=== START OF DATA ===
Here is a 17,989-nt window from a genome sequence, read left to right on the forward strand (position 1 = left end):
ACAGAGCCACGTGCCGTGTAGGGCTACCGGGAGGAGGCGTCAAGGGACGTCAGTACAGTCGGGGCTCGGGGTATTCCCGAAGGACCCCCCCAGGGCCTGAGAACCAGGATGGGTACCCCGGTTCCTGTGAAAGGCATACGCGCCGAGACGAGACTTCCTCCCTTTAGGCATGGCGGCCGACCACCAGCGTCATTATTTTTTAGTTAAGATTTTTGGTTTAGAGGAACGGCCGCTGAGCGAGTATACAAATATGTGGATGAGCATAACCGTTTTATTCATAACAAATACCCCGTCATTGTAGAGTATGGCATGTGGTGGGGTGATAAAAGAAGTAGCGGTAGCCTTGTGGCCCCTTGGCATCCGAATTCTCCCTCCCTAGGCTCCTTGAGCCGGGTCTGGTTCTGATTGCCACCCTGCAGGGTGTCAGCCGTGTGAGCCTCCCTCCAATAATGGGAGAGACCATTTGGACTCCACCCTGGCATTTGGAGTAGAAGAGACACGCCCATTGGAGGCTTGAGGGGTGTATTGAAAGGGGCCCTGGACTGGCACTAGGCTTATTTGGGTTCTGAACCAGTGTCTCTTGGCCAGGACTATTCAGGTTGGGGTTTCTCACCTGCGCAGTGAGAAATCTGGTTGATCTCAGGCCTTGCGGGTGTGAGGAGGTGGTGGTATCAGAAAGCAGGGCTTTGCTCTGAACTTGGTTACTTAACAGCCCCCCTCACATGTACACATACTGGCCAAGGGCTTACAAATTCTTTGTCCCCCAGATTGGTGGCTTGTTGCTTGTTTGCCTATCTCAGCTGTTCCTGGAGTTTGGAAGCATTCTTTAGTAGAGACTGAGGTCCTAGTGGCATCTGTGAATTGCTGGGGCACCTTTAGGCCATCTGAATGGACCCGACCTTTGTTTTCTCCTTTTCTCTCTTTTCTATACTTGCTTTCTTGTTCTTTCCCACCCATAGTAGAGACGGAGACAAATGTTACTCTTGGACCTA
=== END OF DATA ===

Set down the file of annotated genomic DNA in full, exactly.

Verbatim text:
Here is a 17,989-nt window from a genome sequence, read left to right on the forward strand (position 1 = left end):
ACAGAGCCACGTGCCGTGTAGGGCTACCGGGAGGAGGCGTCAAGGGACGTCAGTACAGTCGGGGCTCGGGGTATTCCCGAAGGACCCCCCCAGGGCCTGAGAACCAGGATGGGTACCCCGGTTCCTGTGAAAGGCATACGCGCCGAGACGAGACTTCCTCCCTTTAGGCATGGCGGCCGACCACCAGCGTCATTATTTTTTAGTTAAGATTTTTGGTTTAGAGGAACGGCCGCTGAGCGAGTATACAAATATGTGGATGAGCATAACCGTTTTATTCATAACAAATACCCCGTCATTGTAGAGTATGGCATGTGGTGGGGTGATAAAAGAAGTAGCGGTAGCCTTGTGGCCCCTTGGCATCCGAATTCTCCCTCCCTAGGCTCCTTGAGCCGGGTCTGGTTCTGATTGCCACCCTGCAGGGTGTCAGCCGTGTGAGCCTCCCTCCAATAATGGGAGAGACCATTTGGACTCCACCCTGGCATTTGGAGTAGAAGAGACACGCCCATTGGAGGCTTGAGGGGTGTATTGAAAGGGGCCCTGGACTGGCACTAGGCTTATTTGGGTTCTGAACCAGTGTCTCTTGGCCAGGACTATTCAGGTTGGGGTTTCTCACCTGCGCAGTGAGAAATCTGGTTGATCTCAGGCCTTGCGGGTGTGAGGAGGTGGTGGTATCAGAAAGCAGGGCTTTGCTCTGAACTTGGTTACTTAACAGCCCCCCTCACATGTACACATACTGGCCAAGGGCTTACAAATTCTTTGTCCCCCAGATTGGTGGCTTGTTGCTTGTTTGCCTATCTCAGCTGTTCCTGGAGTTTGGAAGCATTCTTTAGTAGAGACTGAGGTCCTAGTGGCATCTGTGAATTGCTGGGGCACCTTTAGGCCATCTGAATGGACCCGACCTTTGTTTTCTCCTTTTCTCTCTTTTCTATACTTGCTTTCTTGTTCTTTCCCACCCATAGTAGAGACGGAGACAAATGTTACTCTTGGACCTA